Masaaki Yuasa is somewhat of a phenomenon. I'm not his biggest fan, but whenever he has something new to share I try to watch it as quickly as possible. The Night Is Short, Walk on Girl [Yoru Wa Mijikashi Arukeyo Otome] is one of the two feature films he has lined up for 2017 and Yuasa fans can rest assured, it's right up there with his best work. If you're not really familiar with anime it might be a slightly tougher sell, but if you don't mind subjecting yourself to some off-beat animation, there's plenty to like here.
Mind Game was Yuasa's first major achievement as a director, but those with a more in-depth understanding of the anime scene already knew him from his work on Cat Soup. In fact many consider that a core Yuasa film, even though it was directed by Tatsuo Sato. Much like Takeshi Koike (Redline), Yuasa is a director/animator who sticks out because of his unique art and animation style. His work is instantly recognizable and deviates quite a bit from the norm, though it's still easily identifyable as anime. Look no further than the screenshots here to see what I'm talking about.
The Night Is Short, Walk on Girl is an adaptation of Tomihiko Morimi's novel by the same name. It's not the first time Yuasa tackles Morimi's work, Yuasa's The Tatami Galaxy (an 11-episode series) was also adapted from one of her novels. I have to admit that I haven't read any of Morimi's work, but it's obvious the broad outlines of her stories fit Yuasa's crazy antics. That said, the source material clearly isn't the star of the show, it's Yuasa's direction that made this film into a sprawling success.
The story is either quite small or outrageously epic, depending on how you look at it. At its core, it's a classic "boy is too embarassed to date girl" setup, drawn out across the entire length of the film. It's a basic premise for a simple romantic comedy, but that's just about all that's basic about this film. While the A to B outline holds no surprises, Yuasa crosses several different galaxies to reach his destination. It's pointless trying to recount the events that occur in between, those are better experienced first-hand.
Those familiar with Yuasa's work know his peculiar style of animation. Slightly exaggerated and slightly wobbly, as if experiencing the film though a mildly drunken dream. There's some insanely beautiful camera work to be admired here, in combination with the equally impressive scene transitions it makes for a very dynamic and surreal film. But ultimately it's the art style that draws the most attention to itself. Sporting a subtle retro vibe, low in detail but expressive and extremely colorful, every single scene is a joy to behind. The strong and bold colors, together with the lively animation and stylish finish all chip in to create a film that's a delight to watch.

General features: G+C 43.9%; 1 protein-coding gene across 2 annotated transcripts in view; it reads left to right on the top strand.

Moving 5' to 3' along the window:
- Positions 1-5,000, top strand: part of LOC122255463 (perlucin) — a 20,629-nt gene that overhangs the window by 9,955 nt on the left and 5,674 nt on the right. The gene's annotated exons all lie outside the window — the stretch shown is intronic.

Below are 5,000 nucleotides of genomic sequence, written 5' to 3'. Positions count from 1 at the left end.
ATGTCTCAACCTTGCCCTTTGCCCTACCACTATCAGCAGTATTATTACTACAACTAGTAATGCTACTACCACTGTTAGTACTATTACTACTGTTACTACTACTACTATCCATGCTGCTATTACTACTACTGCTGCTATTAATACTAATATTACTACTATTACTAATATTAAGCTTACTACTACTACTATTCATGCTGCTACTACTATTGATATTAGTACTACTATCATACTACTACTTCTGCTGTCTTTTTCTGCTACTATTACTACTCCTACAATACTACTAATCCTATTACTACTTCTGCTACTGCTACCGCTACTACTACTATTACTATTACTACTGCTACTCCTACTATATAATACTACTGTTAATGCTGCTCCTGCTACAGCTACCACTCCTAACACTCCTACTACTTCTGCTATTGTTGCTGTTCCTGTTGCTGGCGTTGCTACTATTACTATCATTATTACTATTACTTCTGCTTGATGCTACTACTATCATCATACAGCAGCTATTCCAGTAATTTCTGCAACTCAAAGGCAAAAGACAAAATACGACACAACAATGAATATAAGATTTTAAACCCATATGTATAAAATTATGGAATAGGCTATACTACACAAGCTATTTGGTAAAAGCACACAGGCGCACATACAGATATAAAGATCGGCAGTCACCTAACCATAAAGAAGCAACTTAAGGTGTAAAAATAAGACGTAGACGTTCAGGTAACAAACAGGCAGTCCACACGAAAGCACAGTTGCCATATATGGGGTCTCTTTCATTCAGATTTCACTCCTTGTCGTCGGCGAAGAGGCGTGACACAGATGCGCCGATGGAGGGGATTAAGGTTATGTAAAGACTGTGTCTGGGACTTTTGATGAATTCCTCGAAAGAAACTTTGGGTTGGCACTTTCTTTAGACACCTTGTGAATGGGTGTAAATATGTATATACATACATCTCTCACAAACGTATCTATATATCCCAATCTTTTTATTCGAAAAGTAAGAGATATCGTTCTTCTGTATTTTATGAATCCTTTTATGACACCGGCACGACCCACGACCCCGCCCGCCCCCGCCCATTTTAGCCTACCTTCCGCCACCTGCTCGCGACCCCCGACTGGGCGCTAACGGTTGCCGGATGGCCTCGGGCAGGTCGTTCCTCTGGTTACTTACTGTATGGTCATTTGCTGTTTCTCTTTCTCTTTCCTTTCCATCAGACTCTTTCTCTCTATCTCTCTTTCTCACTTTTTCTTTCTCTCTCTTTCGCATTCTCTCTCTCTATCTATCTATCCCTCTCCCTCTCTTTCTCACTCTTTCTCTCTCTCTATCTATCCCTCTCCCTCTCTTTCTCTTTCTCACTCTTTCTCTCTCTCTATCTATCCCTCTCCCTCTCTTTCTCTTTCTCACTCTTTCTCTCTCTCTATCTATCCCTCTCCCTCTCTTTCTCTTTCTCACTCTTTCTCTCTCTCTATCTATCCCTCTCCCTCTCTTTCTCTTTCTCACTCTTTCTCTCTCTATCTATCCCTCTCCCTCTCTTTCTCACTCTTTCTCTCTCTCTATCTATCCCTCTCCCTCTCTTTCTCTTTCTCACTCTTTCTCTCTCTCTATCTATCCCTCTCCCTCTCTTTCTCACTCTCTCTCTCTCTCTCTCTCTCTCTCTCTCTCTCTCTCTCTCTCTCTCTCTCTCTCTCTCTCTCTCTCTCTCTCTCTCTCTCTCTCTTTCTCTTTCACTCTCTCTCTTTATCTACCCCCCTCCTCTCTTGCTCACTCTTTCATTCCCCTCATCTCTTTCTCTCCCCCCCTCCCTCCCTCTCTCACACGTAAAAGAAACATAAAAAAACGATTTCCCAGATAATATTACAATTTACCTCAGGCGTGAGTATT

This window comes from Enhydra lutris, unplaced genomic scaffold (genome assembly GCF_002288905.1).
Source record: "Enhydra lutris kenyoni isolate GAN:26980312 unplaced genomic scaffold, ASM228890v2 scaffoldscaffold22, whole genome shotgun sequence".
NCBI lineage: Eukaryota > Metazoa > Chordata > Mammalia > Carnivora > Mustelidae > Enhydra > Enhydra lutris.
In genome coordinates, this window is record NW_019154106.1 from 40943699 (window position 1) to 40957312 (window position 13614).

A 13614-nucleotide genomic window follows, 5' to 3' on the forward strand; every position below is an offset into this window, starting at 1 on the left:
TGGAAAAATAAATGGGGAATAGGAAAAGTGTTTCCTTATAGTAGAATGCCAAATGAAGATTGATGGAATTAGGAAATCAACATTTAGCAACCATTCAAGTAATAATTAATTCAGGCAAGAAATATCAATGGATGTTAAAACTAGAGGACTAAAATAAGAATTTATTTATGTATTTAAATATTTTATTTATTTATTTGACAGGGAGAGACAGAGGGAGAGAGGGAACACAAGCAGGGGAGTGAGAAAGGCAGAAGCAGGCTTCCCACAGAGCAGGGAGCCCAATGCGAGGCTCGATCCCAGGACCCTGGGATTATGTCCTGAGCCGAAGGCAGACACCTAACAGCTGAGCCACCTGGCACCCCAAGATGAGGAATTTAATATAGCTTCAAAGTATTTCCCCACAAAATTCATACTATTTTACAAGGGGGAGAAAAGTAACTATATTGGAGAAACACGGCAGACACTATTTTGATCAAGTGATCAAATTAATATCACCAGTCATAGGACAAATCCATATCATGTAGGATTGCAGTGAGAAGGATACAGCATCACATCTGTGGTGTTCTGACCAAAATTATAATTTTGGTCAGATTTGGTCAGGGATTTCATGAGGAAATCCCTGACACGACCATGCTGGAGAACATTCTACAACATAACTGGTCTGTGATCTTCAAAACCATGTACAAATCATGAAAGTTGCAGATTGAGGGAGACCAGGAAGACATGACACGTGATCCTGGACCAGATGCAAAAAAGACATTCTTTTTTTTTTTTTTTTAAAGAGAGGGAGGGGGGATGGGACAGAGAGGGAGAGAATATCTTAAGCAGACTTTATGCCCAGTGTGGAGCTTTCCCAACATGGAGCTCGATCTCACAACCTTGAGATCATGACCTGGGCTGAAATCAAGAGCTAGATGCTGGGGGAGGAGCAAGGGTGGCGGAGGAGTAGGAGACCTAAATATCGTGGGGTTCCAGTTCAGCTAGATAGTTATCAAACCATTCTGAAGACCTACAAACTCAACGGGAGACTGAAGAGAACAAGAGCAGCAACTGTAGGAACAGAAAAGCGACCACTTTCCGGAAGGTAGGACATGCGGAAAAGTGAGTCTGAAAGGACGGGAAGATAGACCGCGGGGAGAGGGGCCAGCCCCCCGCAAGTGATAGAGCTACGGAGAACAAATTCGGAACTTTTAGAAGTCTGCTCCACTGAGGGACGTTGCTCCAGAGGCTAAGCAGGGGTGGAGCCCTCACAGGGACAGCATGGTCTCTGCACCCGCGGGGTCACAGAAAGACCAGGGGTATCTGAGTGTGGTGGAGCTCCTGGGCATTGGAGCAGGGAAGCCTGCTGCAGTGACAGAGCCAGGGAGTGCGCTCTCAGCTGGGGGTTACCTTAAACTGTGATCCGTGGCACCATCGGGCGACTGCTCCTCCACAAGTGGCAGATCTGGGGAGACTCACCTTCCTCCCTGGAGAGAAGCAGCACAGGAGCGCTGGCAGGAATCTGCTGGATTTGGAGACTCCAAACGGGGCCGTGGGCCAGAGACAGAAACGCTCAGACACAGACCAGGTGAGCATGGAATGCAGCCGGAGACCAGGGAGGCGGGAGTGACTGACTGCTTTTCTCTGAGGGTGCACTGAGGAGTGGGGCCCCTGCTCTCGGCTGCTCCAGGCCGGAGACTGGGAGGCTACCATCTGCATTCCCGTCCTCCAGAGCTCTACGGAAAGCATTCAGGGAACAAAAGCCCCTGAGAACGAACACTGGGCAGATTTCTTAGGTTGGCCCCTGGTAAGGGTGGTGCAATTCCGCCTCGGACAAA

The soundtrack is fun, lighthearted and a little quirky. Like everything in this film, it's a bit off-beat and unconventional, but unlike the crazy characters or the flashy visuals, it doesn't draw too much attention to itself. The score is strong enough to help establish the atmosphere, but it never takes the lead. The dub is a bit more noticeable, especially since Yuasa steers clear of the more cutesy voice acting, opting for a more natural, accent-heavy dub. It adds a little extra character to the cast and makes it an easier sell to people not as familiar with anime.
The Night Is Short, Walk on Girl is the kind of film that walks to its own beat. The story spans only one single night, but there's a year's worth of material in there. A series of absurd characters and settings provide hurdles and distractions for the central duo, driving their relationship to extremes before they can finally be together. If you're looking for coherence and sense the film might be a litting trying, but then Yuasa's work probably wasn't that suited for you to begin with. Embrace the chaos and you'll find a lot of magic here.
After Welcome to the Space Show, The Night Is Short, Walk on Girl is somewhat of a return to form for Yuasa. The outrageous art style, the livid animation, the crazy ideas and constant changes of pace and tone are what make his films special. While all of that sounds pretty chaotic, there's still that stylistic cohesion that pulls everything together. If you're looking for some atypical, quality anime Yuasa has you covered. With his next film already lined up (Lu over the Wall), 2017 might just be a great year for one of anime's brighter talents.